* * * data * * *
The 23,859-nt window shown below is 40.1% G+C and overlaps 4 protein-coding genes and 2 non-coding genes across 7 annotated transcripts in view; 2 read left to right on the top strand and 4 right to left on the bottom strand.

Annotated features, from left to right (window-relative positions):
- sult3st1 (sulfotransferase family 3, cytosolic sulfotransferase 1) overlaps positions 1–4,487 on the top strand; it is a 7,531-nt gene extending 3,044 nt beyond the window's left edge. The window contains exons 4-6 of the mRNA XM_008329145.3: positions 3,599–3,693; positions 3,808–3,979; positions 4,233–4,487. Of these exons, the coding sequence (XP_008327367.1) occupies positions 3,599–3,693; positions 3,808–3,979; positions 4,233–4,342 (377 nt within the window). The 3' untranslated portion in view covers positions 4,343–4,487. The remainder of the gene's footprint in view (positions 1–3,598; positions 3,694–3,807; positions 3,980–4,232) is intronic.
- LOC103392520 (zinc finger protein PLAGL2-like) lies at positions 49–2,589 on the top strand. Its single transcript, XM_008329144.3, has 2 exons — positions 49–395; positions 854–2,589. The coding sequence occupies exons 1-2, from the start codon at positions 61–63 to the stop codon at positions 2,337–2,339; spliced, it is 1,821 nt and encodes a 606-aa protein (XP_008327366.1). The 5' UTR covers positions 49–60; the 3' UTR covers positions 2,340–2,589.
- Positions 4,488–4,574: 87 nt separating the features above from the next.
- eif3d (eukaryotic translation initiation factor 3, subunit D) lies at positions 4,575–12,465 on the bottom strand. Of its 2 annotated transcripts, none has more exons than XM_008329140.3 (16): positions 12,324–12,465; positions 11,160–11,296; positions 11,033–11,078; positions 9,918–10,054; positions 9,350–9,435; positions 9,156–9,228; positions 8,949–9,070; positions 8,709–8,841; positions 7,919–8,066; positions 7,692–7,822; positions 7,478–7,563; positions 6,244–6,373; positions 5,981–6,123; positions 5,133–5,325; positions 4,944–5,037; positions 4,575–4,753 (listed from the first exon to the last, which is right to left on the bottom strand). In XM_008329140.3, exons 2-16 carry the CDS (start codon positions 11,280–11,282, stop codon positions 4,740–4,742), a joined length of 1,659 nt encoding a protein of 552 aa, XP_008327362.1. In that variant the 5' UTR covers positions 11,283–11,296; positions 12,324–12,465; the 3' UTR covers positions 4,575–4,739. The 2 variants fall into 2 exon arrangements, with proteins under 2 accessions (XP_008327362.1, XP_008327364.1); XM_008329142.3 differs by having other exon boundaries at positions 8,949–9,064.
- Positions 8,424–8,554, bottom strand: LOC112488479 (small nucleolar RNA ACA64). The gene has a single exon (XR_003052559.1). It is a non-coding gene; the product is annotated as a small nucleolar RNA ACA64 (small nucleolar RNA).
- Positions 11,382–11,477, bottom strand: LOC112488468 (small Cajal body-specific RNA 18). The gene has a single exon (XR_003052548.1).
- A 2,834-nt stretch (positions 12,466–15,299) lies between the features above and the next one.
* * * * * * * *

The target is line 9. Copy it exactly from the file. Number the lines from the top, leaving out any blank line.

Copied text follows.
- A 2,834-nt stretch (positions 12,466–15,299) lies between the features above and the next one.